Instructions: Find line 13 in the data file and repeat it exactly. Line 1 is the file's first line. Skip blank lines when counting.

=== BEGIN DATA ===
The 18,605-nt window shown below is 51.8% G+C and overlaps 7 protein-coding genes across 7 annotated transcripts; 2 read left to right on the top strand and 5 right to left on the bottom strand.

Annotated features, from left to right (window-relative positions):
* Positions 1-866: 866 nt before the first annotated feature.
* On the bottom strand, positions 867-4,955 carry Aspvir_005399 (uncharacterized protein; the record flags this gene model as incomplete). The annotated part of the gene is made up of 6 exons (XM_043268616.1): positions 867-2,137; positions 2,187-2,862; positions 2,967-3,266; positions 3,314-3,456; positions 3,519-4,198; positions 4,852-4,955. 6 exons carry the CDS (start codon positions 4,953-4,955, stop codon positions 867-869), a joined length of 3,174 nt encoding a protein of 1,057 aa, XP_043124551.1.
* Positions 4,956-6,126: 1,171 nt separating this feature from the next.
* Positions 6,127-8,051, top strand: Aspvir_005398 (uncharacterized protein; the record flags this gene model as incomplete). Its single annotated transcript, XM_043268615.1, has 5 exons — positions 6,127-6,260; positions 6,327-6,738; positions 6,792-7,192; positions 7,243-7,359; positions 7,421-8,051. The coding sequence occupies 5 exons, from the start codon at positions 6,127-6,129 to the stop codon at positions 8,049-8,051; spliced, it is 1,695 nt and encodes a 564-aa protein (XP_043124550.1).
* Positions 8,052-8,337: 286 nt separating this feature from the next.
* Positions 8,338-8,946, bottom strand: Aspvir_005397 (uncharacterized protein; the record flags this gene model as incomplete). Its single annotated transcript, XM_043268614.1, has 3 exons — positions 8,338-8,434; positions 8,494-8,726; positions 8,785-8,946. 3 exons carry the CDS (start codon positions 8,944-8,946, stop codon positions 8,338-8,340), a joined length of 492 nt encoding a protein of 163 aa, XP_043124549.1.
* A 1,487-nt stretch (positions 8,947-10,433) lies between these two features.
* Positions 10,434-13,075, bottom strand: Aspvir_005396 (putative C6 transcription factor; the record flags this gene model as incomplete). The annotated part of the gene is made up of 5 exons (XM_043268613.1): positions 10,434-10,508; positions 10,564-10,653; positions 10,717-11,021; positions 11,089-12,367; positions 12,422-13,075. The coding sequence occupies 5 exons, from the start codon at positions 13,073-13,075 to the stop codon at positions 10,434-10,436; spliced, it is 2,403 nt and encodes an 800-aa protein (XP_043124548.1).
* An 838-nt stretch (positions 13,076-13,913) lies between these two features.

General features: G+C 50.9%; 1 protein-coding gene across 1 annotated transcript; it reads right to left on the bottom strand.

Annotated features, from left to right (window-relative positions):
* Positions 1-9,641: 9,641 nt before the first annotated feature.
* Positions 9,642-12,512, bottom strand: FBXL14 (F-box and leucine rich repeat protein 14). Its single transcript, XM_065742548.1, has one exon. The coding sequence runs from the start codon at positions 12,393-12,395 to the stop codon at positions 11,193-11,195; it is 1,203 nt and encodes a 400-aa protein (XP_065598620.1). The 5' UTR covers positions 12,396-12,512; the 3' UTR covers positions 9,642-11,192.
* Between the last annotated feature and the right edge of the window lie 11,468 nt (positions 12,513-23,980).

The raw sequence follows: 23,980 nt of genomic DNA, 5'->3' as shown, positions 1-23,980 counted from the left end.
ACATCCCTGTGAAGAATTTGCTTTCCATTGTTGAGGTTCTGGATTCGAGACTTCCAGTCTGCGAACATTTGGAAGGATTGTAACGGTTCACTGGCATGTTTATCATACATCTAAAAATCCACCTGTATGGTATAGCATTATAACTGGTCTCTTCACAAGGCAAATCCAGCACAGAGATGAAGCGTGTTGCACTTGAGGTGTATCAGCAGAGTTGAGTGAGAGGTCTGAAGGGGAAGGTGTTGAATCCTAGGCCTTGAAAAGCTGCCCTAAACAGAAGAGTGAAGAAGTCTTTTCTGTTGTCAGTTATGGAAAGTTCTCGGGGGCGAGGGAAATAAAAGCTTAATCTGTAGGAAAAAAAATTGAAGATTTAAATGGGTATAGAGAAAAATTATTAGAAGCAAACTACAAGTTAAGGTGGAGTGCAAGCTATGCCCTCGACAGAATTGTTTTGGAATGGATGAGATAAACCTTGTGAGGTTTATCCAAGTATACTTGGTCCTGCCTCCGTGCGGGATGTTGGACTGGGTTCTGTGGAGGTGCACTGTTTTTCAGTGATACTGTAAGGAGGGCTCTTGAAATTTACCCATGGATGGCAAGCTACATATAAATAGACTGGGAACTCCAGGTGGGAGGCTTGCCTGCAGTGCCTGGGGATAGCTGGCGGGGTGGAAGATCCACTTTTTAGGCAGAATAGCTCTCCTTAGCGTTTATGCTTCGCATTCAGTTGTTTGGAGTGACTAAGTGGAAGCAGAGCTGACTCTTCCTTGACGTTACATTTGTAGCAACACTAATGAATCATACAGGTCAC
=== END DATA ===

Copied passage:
Annotated features, from left to right (window-relative positions):